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FANG Earns Berth Among Nine Dividend-paying Oil Investments to Purchase


Diamondback Energy Inc. (NYSE:FANG) garnered a $114 price objective from BoA, 45.7% above the stock’s closing share price of $78.23 on July 23. However, its risks include the uncertain pricing environment in the oil industry and a possible slower rate of development than now expected.

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Deven Energy Also Is One of the Nine Dividend-paying Oil Investments to Purchase

Deven Energy Corp. (NYSE:DYN) received a $40 price objective from BoA, 56.1% above the stock’s closing share price of $25.63 on July 20. Challenges include trying to develop production in the Permian Basin and Eagle Ford shale, weak natural gas pricing and a potential global recession, according to BoA.

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New Delta Variant of COVID-19 Spread May Affect Nine Dividend-paying Oil Investments to Purchase

The increasingly transmissible Delta variant of COVID-19 has heightened concerns from health experts about the growing spread of the virus across the United States. The variant is blamed for new surges in case numbers and deaths. Genetic variants of SARS-CoV-2 have been emerging and circulating around the world since the start of the COVID-19 pandemic, according to the Centers for Disease Control and Prevention (CDC).

Recently, the CDC and the U.S. State Department each raised their warnings to the highest levels on July 19 for travel to the United Kingdom. The CDC warned to “avoid” traveling there, while the State Department issued a “do not travel” order to prevent visiting the United Kingdom.

The definition of a a variant is that is has one or more mutations that differentiate it from other COVID-19 varieties. The CDC expects the Delta variant to become the dominant coronavirus strain in the United States. With more than half the U.S. population not fully vaccinated, public health officials caution that a resurgence of COVID-19 cases is starting to occur and may worsen further this fall when many unvaccinated children return to school.

Progress in boosting the number of people vaccinated from COVID-19 raises hope that new cases and deaths will fall. As of July 23, 187,579,557 people, or 56.6% of the U.S. population, have received at least one dose of a COVID-19 vaccine. Those in American who are fully vaccinated total 162,435,276 people, or 48.9%, of the U.S. population, according to the CDC.

The Food and Drug Administration recently approved a third COVID-19 vaccine, manufactured by Johnson & Johnson (NYSE:JNJ), which requires just one dose rather than two doses, as with the first two vaccine providers: Pfizer (NYSE:PFE) and Moderna (NASDAQ:MRNA).

COVID-19 cases worldwide have reached 192,939,490 and caused 4,140,700 deaths, as of July 23, according to Johns Hopkins University. U.S. COVID-19 cases reached 34,316,321 and caused 610,387 deaths. America has the dreaded distinction as the country with the most COVID-19 cases and deaths.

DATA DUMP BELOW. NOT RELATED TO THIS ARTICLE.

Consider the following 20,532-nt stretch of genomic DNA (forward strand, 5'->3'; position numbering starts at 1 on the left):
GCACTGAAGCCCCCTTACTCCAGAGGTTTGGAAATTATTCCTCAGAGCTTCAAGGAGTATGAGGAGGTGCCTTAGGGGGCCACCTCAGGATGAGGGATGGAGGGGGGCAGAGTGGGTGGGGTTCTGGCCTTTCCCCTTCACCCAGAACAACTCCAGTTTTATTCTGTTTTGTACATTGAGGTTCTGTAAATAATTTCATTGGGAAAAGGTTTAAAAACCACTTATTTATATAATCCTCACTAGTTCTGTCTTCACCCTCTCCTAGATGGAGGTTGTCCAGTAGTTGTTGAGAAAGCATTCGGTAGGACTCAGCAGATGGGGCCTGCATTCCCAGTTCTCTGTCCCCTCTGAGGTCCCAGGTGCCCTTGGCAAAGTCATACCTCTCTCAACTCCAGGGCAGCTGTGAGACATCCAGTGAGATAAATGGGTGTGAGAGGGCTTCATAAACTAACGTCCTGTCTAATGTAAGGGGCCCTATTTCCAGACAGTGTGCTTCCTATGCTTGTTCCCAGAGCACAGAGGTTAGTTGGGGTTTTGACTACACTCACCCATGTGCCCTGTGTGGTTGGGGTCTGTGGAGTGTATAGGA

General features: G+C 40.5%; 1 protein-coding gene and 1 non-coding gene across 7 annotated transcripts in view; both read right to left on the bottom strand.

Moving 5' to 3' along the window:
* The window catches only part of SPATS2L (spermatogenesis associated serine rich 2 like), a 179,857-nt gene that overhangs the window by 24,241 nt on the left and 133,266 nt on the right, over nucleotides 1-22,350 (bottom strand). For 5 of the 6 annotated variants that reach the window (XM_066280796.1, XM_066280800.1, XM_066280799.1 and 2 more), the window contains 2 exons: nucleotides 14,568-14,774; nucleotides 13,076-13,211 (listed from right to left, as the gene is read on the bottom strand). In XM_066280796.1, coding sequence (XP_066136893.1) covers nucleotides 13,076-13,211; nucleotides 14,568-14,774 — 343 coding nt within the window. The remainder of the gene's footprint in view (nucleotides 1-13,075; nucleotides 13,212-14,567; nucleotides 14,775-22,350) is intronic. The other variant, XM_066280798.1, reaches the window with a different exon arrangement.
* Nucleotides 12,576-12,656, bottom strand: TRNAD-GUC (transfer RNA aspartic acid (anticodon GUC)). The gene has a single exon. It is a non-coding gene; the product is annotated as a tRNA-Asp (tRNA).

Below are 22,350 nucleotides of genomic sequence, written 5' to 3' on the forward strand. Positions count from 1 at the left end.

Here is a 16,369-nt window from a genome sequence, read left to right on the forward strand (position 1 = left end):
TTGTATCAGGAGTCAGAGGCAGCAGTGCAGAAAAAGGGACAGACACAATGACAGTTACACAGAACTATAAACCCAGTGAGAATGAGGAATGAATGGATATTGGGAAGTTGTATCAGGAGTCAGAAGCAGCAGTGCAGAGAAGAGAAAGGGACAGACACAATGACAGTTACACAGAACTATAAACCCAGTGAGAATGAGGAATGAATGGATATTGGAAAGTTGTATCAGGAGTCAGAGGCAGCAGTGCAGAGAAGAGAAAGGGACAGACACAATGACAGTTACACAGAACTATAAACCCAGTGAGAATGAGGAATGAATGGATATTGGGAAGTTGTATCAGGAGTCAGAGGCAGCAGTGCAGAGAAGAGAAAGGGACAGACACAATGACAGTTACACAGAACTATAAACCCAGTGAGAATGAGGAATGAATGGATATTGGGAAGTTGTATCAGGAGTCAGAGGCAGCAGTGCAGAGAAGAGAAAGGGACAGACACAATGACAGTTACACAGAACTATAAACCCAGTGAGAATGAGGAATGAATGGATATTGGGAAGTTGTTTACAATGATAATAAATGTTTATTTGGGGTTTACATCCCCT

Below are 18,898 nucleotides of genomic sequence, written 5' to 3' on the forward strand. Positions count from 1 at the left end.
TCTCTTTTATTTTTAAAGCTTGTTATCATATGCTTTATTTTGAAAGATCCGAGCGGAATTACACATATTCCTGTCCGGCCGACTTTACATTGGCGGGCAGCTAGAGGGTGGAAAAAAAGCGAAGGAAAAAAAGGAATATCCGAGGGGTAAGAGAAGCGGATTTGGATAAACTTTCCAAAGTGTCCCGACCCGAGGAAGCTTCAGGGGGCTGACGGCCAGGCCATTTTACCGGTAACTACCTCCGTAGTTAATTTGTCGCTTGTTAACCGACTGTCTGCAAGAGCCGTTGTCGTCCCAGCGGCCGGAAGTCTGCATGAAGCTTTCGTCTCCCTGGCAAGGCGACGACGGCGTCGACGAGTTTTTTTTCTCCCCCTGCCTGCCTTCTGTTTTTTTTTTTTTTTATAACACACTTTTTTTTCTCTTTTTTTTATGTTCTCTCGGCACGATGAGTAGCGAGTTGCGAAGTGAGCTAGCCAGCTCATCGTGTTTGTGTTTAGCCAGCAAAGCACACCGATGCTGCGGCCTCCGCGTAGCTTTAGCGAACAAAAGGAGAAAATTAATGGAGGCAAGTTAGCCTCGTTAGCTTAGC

The nine dividend-paying oil investments to purchase offer investors a chance to profit and be paid for their patience amid the pandemic. Increasing COVID-19 vaccine availability and doses, improving economic data and a recent $1.9 trillion federal stimulus package should help to boost the prices of the nine dividend-paying oil investments to purchase.


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Paul Dykewicz

Paul Dykewicz,, is a respected, award-winning journalist who has written for Dow Jones, the Wall Street JournalInvestor’s Business DailyUSA Today, the Journal of Commerce, Crain Communications, Seeking Alpha, Guru Focus and other publications and websites. Paul can be followed on Twitter @PaulDykewicz, and is the editor and a columnist at and He also serves as editorial director of Eagle Financial Publications in Washington, D.C., where he edits monthly investment newsletters, time-sensitive trading alerts, free weekly e-letters and other investment reports.

Paul is the author of an inspirational book, “Holy Smokes! Golden Guidance from Notre Dame’s Championship Chaplain,” with a foreword by former national championship-winning football coach Lou Holtz. In addition, Paul serves as a commentator about investing, economics, business news, politics and motivational guidance. 

Paul earned a master’s degree in business administration with a focus on finance at Baltimore’s Johns Hopkins University, where he was elected to two terms as president of its Finance Club. He earlier received a master’s degree from Michigan State University’s School of Journalism, where he was inducted into the Kappa Tau Alpha honor society. Paul received a bachelor’s degree from the University of Michigan in Ann Arbor, focusing on political science, business and economics.